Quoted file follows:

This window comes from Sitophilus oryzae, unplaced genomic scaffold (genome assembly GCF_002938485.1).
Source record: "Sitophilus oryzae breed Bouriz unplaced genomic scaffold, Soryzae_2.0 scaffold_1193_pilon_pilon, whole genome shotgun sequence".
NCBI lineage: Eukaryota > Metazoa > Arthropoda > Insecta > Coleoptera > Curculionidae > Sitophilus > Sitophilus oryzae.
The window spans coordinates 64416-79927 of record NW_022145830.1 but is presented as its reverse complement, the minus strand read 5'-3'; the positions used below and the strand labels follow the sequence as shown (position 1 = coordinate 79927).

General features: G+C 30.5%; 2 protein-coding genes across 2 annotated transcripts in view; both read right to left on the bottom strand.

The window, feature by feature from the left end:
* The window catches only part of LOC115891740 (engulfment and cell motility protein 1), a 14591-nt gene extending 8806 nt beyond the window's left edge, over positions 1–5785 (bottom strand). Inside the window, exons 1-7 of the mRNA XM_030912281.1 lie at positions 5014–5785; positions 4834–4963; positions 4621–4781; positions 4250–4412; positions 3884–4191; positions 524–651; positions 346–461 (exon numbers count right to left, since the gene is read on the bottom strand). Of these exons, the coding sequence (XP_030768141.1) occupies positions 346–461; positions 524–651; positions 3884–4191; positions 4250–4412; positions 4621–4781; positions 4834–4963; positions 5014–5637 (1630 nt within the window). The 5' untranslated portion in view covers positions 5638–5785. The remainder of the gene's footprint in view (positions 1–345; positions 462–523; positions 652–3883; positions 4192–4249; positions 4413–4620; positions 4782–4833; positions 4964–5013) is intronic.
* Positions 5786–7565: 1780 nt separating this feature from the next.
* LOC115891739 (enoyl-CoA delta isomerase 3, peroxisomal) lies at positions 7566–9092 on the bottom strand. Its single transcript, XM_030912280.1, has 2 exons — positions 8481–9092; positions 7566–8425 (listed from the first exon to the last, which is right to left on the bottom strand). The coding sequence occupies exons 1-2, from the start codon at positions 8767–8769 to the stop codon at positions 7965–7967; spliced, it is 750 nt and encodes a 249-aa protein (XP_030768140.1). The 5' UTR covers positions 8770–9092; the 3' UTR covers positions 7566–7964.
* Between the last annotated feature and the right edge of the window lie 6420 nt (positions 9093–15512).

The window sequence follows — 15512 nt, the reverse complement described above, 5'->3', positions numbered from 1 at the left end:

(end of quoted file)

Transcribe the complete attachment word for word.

This window comes from Sitophilus oryzae, unplaced genomic scaffold (genome assembly GCF_002938485.1).
Source record: "Sitophilus oryzae breed Bouriz unplaced genomic scaffold, Soryzae_2.0 scaffold_1193_pilon_pilon, whole genome shotgun sequence".
NCBI lineage: Eukaryota > Metazoa > Arthropoda > Insecta > Coleoptera > Curculionidae > Sitophilus > Sitophilus oryzae.
The window spans coordinates 64416-79927 of record NW_022145830.1 but is presented as its reverse complement, the minus strand read 5'-3'; the positions used below and the strand labels follow the sequence as shown (position 1 = coordinate 79927).

General features: G+C 30.5%; 2 protein-coding genes across 2 annotated transcripts in view; both read right to left on the bottom strand.

The window, feature by feature from the left end:
* The window catches only part of LOC115891740 (engulfment and cell motility protein 1), a 14591-nt gene extending 8806 nt beyond the window's left edge, over positions 1–5785 (bottom strand). Inside the window, exons 1-7 of the mRNA XM_030912281.1 lie at positions 5014–5785; positions 4834–4963; positions 4621–4781; positions 4250–4412; positions 3884–4191; positions 524–651; positions 346–461 (exon numbers count right to left, since the gene is read on the bottom strand). Of these exons, the coding sequence (XP_030768141.1) occupies positions 346–461; positions 524–651; positions 3884–4191; positions 4250–4412; positions 4621–4781; positions 4834–4963; positions 5014–5637 (1630 nt within the window). The 5' untranslated portion in view covers positions 5638–5785. The remainder of the gene's footprint in view (positions 1–345; positions 462–523; positions 652–3883; positions 4192–4249; positions 4413–4620; positions 4782–4833; positions 4964–5013) is intronic.
* Positions 5786–7565: 1780 nt separating this feature from the next.
* LOC115891739 (enoyl-CoA delta isomerase 3, peroxisomal) lies at positions 7566–9092 on the bottom strand. Its single transcript, XM_030912280.1, has 2 exons — positions 8481–9092; positions 7566–8425 (listed from the first exon to the last, which is right to left on the bottom strand). The coding sequence occupies exons 1-2, from the start codon at positions 8767–8769 to the stop codon at positions 7965–7967; spliced, it is 750 nt and encodes a 249-aa protein (XP_030768140.1). The 5' UTR covers positions 8770–9092; the 3' UTR covers positions 7566–7964.
* Between the last annotated feature and the right edge of the window lie 6420 nt (positions 9093–15512).

The window sequence follows — 15512 nt, the reverse complement described above, 5'->3', positions numbered from 1 at the left end: